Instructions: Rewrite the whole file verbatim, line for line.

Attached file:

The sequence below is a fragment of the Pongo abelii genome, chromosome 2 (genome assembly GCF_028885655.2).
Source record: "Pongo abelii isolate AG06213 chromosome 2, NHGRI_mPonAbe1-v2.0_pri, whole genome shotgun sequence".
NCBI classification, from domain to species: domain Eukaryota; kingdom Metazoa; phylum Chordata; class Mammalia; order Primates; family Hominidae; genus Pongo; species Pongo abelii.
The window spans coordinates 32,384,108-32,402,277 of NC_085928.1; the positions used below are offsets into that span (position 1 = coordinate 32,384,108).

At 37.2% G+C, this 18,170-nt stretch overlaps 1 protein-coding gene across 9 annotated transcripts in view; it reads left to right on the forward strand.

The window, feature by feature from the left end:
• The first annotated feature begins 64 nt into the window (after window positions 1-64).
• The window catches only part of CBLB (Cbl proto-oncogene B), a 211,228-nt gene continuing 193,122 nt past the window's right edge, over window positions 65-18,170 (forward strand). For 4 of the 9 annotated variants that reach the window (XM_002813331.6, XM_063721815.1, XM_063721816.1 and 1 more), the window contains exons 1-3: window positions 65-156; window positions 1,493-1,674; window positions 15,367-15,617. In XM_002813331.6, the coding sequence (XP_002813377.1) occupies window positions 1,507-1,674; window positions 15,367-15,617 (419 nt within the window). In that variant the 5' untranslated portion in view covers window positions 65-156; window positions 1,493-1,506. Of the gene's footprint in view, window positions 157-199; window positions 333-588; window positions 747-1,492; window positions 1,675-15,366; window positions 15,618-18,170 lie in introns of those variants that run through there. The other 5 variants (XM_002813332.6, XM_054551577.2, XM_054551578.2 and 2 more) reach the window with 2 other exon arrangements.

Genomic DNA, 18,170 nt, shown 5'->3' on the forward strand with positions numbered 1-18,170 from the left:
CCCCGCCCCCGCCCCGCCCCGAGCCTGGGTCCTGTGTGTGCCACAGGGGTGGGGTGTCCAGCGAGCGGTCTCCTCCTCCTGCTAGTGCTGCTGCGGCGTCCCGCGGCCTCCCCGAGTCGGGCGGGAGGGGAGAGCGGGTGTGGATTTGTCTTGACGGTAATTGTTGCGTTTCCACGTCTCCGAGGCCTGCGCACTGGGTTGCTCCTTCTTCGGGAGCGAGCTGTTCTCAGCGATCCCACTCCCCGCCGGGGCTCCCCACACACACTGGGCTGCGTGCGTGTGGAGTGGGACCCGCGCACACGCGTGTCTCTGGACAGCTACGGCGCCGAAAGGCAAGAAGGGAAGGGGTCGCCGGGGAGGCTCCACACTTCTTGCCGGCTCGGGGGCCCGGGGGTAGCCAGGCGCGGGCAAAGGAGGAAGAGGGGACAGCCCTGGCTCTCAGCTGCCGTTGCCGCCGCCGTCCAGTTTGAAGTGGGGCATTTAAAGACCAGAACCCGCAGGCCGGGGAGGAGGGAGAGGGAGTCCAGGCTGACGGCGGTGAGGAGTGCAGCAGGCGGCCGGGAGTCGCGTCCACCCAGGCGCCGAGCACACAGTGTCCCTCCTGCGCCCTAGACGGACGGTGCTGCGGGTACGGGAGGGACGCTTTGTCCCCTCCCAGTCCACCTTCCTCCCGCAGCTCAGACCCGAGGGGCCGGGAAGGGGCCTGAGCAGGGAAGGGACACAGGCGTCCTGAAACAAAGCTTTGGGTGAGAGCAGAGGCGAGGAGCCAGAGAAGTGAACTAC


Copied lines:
The sequence below is a fragment of the Pongo abelii genome, chromosome 2 (genome assembly GCF_028885655.2).
Source record: "Pongo abelii isolate AG06213 chromosome 2, NHGRI_mPonAbe1-v2.0_pri, whole genome shotgun sequence".
NCBI classification, from domain to species: domain Eukaryota; kingdom Metazoa; phylum Chordata; class Mammalia; order Primates; family Hominidae; genus Pongo; species Pongo abelii.
The window spans coordinates 32,384,108-32,402,277 of NC_085928.1; the positions used below are offsets into that span (position 1 = coordinate 32,384,108).

At 37.2% G+C, this 18,170-nt stretch overlaps 1 protein-coding gene across 9 annotated transcripts in view; it reads left to right on the forward strand.

The window, feature by feature from the left end:
• The first annotated feature begins 64 nt into the window (after window positions 1-64).
• The window catches only part of CBLB (Cbl proto-oncogene B), a 211,228-nt gene continuing 193,122 nt past the window's right edge, over window positions 65-18,170 (forward strand). For 4 of the 9 annotated variants that reach the window (XM_002813331.6, XM_063721815.1, XM_063721816.1 and 1 more), the window contains exons 1-3: window positions 65-156; window positions 1,493-1,674; window positions 15,367-15,617. In XM_002813331.6, the coding sequence (XP_002813377.1) occupies window positions 1,507-1,674; window positions 15,367-15,617 (419 nt within the window). In that variant the 5' untranslated portion in view covers window positions 65-156; window positions 1,493-1,506. Of the gene's footprint in view, window positions 157-199; window positions 333-588; window positions 747-1,492; window positions 1,675-15,366; window positions 15,618-18,170 lie in introns of those variants that run through there. The other 5 variants (XM_002813332.6, XM_054551577.2, XM_054551578.2 and 2 more) reach the window with 2 other exon arrangements.

Genomic DNA, 18,170 nt, shown 5'->3' on the forward strand with positions numbered 1-18,170 from the left:
CCCCGCCCCCGCCCCGCCCCGAGCCTGGGTCCTGTGTGTGCCACAGGGGTGGGGTGTCCAGCGAGCGGTCTCCTCCTCCTGCTAGTGCTGCTGCGGCGTCCCGCGGCCTCCCCGAGTCGGGCGGGAGGGGAGAGCGGGTGTGGATTTGTCTTGACGGTAATTGTTGCGTTTCCACGTCTCCGAGGCCTGCGCACTGGGTTGCTCCTTCTTCGGGAGCGAGCTGTTCTCAGCGATCCCACTCCCCGCCGGGGCTCCCCACACACACTGGGCTGCGTGCGTGTGGAGTGGGACCCGCGCACACGCGTGTCTCTGGACAGCTACGGCGCCGAAAGGCAAGAAGGGAAGGGGTCGCCGGGGAGGCTCCACACTTCTTGCCGGCTCGGGGGCCCGGGGGTAGCCAGGCGCGGGCAAAGGAGGAAGAGGGGACAGCCCTGGCTCTCAGCTGCCGTTGCCGCCGCCGTCCAGTTTGAAGTGGGGCATTTAAAGACCAGAACCCGCAGGCCGGGGAGGAGGGAGAGGGAGTCCAGGCTGACGGCGGTGAGGAGTGCAGCAGGCGGCCGGGAGTCGCGTCCACCCAGGCGCCGAGCACACAGTGTCCCTCCTGCGCCCTAGACGGACGGTGCTGCGGGTACGGGAGGGACGCTTTGTCCCCTCCCAGTCCACCTTCCTCCCGCAGCTCAGACCCGAGGGGCCGGGAAGGGGCCTGAGCAGGGAAGGGACACAGGCGTCCTGAAACAAAGCTTTGGGTGAGAGCAGAGGCGAGGAGCCAGAGAAGTGAACTAC